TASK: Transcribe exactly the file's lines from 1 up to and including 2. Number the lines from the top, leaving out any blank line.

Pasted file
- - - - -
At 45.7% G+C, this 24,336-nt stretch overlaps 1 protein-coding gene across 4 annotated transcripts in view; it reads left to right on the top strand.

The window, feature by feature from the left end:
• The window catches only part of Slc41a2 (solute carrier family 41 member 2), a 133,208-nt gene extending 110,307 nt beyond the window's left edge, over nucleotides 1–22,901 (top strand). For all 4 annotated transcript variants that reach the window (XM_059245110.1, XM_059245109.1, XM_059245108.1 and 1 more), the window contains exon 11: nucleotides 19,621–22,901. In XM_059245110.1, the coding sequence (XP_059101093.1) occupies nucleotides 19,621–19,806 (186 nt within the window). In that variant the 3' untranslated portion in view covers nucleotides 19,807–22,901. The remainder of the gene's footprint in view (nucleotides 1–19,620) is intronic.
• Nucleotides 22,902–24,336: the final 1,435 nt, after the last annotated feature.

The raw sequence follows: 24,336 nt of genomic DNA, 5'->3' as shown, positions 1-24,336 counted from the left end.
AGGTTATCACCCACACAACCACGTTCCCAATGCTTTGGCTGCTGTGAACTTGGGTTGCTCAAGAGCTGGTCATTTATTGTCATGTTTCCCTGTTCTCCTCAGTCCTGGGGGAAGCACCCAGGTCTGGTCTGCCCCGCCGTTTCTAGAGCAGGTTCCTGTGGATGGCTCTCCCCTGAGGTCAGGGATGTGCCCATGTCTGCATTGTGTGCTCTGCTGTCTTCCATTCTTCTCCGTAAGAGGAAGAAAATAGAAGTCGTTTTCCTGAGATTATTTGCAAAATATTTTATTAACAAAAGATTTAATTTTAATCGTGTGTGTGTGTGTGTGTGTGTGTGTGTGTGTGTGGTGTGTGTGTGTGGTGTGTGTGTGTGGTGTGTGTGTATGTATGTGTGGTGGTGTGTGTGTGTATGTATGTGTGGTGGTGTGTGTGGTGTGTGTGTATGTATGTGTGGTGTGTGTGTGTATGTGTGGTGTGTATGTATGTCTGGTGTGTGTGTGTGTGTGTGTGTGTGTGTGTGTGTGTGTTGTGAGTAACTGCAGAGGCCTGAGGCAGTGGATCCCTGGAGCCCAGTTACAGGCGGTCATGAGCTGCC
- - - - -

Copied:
At 45.7% G+C, this 24,336-nt stretch overlaps 1 protein-coding gene across 4 annotated transcripts in view; it reads left to right on the top strand.

The window, feature by feature from the left end: